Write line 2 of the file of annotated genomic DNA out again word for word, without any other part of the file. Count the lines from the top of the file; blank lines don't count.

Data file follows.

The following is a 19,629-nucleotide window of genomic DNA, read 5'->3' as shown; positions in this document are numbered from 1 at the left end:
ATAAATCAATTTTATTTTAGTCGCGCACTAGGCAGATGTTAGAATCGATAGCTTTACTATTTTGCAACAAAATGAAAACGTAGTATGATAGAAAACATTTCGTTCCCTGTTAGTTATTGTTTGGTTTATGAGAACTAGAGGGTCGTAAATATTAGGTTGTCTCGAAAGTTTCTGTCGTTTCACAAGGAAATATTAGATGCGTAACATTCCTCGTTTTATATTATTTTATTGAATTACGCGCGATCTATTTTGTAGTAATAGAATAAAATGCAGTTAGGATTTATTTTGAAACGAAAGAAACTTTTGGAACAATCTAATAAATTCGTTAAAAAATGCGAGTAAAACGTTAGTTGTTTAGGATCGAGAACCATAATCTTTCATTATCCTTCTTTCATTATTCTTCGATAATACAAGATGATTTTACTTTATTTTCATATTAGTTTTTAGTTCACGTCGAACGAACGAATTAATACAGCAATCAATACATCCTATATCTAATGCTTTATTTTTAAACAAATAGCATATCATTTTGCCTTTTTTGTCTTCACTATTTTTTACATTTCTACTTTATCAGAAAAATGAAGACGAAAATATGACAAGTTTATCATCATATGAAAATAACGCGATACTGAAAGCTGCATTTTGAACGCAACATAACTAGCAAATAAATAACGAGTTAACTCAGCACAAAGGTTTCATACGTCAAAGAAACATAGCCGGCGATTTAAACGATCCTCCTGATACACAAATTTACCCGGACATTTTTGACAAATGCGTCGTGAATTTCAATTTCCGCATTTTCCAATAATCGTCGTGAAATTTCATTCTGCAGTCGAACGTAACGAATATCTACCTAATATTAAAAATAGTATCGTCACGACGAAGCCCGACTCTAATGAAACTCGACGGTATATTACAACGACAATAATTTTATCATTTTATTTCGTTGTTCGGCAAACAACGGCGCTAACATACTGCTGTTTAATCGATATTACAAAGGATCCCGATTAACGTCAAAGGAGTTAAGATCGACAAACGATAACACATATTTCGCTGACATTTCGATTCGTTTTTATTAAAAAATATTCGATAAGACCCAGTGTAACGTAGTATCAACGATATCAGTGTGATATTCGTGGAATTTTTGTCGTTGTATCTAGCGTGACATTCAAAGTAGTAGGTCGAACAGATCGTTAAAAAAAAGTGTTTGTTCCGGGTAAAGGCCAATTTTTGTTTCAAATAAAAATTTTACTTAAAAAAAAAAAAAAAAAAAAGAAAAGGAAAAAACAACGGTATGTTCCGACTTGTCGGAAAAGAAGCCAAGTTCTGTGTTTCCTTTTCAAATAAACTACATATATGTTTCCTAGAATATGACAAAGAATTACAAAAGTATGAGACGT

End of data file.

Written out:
ATAAATCAATTTTATTTTAGTCGCGCACTAGGCAGATGTTAGAATCGATAGCTTTACTATTTTGCAACAAAATGAAAACGTAGTATGATAGAAAACATTTCGTTCCCTGTTAGTTATTGTTTGGTTTATGAGAACTAGAGGGTCGTAAATATTAGGTTGTCTCGAAAGTTTCTGTCGTTTCACAAGGAAATATTAGATGCGTAACATTCCTCGTTTTATATTATTTTATTGAATTACGCGCGATCTATTTTGTAGTAATAGAATAAAATGCAGTTAGGATTTATTTTGAAACGAAAGAAACTTTTGGAACAATCTAATAAATTCGTTAAAAAATGCGAGTAAAACGTTAGTTGTTTAGGATCGAGAACCATAATCTTTCATTATCCTTCTTTCATTATTCTTCGATAATACAAGATGATTTTACTTTATTTTCATATTAGTTTTTAGTTCACGTCGAACGAACGAATTAATACAGCAATCAATACATCCTATATCTAATGCTTTATTTTTAAACAAATAGCATATCATTTTGCCTTTTTTGTCTTCACTATTTTTTACATTTCTACTTTATCAGAAAAATGAAGACGAAAATATGACAAGTTTATCATCATATGAAAATAACGCGATACTGAAAGCTGCATTTTGAACGCAACATAACTAGCAAATAAATAACGAGTTAACTCAGCACAAAGGTTTCATACGTCAAAGAAACATAGCCGGCGATTTAAACGATCCTCCTGATACACAAATTTACCCGGACATTTTTGACAAATGCGTCGTGAATTTCAATTTCCGCATTTTCCAATAATCGTCGTGAAATTTCATTCTGCAGTCGAACGTAACGAATATCTACCTAATATTAAAAATAGTATCGTCACGACGAAGCCCGACTCTAATGAAACTCGACGGTATATTACAACGACAATAATTTTATCATTTTATTTCGTTGTTCGGCAAACAACGGCGCTAACATACTGCTGTTTAATCGATATTACAAAGGATCCCGATTAACGTCAAAGGAGTTAAGATCGACAAACGATAACACATATTTCGCTGACATTTCGATTCGTTTTTATTAAAAAATATTCGATAAGACCCAGTGTAACGTAGTATCAACGATATCAGTGTGATATTCGTGGAATTTTTGTCGTTGTATCTAGCGTGACATTCAAAGTAGTAGGTCGAACAGATCGTTAAAAAAAAGTGTTTGTTCCGGGTAAAGGCCAATTTTTGTTTCAAATAAAAATTTTACTTAAAAAAAAAAAAAAAAAAAAGAAAAGGAAAAAACAACGGTATGTTCCGACTTGTCGGAAAAGAAGCCAAGTTCTGTGTTTCCTTTTCAAATAAACTACATATATGTTTCCTAGAATATGACAAAGAATTACAAAAGTATGAGACGT